It's past midnight, and I've spent the day a bit lost and confused. I drank too much wine, I talked too fast and didn't really listen to people. Or, I didn't talk much at all, and didn't listen to what others were saying. I just waited for a decent time to call it a night. Is 9:30pm respectable enough? Is that too early to call it a night so I can get the day over with?
Brazil lost to the US, by one unanswered goal scored by Carli Lloyd in extra time. I know the words on my passport should have had me rooting for the US, but I felt no joy at this victory, and did no more at the match's finish than turn off the television.
I agree with Brazilian fans Hugo & Cibele's take (see comments to my last entry) on today's match. The US played a strong game, a strategic game, and were tireless. The match looked like a replay of the loss to Germany in the World Cup final - the opposition's impenetrable defense, Hope Solo taking on Angerer's position as the unbeatable keeper, then the waiting game - you know that lone, textbook goal is coming somewhere in the last twenty minutes or so. And there it was - USA 1/Brazil 0.
It was a soulless match. I don't know the answer to the question these kinds of games provoke - because if they suck the joy out of the room, they do put silverware on the mantle.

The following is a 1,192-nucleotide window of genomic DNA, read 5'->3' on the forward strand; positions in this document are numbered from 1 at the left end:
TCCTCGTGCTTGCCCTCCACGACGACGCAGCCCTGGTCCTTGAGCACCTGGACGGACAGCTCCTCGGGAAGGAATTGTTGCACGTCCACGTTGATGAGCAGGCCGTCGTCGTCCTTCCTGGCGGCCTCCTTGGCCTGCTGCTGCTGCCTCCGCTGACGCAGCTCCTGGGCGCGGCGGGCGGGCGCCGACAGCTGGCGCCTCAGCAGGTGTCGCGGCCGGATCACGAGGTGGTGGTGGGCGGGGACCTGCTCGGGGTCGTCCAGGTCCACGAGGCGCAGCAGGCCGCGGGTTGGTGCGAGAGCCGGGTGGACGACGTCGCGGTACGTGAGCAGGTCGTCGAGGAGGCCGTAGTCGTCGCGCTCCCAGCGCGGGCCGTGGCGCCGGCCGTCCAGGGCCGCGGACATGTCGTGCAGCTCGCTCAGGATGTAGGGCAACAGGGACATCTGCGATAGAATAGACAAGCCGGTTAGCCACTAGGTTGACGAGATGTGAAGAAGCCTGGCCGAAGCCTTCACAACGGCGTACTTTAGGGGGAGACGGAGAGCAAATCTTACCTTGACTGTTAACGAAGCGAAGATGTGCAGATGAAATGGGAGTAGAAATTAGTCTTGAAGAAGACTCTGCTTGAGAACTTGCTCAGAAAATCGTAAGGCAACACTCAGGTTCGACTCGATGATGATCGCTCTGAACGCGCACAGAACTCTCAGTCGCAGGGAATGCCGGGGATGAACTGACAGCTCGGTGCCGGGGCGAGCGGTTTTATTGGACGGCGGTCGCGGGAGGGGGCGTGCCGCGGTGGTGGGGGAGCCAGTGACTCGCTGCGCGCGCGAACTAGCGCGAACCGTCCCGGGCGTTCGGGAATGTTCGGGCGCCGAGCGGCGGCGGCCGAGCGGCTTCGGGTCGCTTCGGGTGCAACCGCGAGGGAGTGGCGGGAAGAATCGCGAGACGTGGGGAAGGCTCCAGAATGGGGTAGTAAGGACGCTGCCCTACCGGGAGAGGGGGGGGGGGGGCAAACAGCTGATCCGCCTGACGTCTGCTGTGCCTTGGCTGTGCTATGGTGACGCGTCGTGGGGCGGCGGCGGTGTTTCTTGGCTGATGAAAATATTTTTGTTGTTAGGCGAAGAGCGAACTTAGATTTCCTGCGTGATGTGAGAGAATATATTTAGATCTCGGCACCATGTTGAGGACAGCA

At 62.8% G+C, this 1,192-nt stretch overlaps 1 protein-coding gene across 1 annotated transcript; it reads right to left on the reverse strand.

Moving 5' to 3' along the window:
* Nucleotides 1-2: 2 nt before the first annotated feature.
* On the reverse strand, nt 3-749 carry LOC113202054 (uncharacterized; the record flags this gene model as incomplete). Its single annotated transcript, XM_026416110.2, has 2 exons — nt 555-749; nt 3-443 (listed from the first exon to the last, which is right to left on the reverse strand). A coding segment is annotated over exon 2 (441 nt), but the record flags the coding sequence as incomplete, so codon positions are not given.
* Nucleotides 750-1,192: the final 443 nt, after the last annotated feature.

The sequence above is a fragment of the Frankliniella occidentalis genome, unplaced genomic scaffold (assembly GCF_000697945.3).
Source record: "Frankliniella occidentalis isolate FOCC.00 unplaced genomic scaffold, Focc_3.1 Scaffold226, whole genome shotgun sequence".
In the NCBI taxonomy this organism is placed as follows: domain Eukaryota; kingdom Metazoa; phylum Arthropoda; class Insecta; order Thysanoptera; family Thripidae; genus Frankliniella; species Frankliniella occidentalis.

What was it Eduardo Galeano said? The story of football is a voyage from 'beauty to duty' and is today played by 'functionaries' who 'specialize in avoiding defeat.'
I wanted Brazil to take home the medal. It would have made for a better story. But perhaps this desire is about more than wanting a certain team to win - perhaps it expresses a longing for a world in which the "beautiful losers" win.
I shouldn't be so romantic. When we see Brazil's national women's team get the material support they deserve, we'll see them winning these final matches. I just hope that Brazil's football association takes this defeat as an incentive to honor the skill and passion these women bring to the game, by putting their resources into their training and competition program, and by developing the talents of those girls inspired by them. I fear though that some may see in this a confirmation of their patriarchal ambivalence towards the very idea of "Pele in skirts."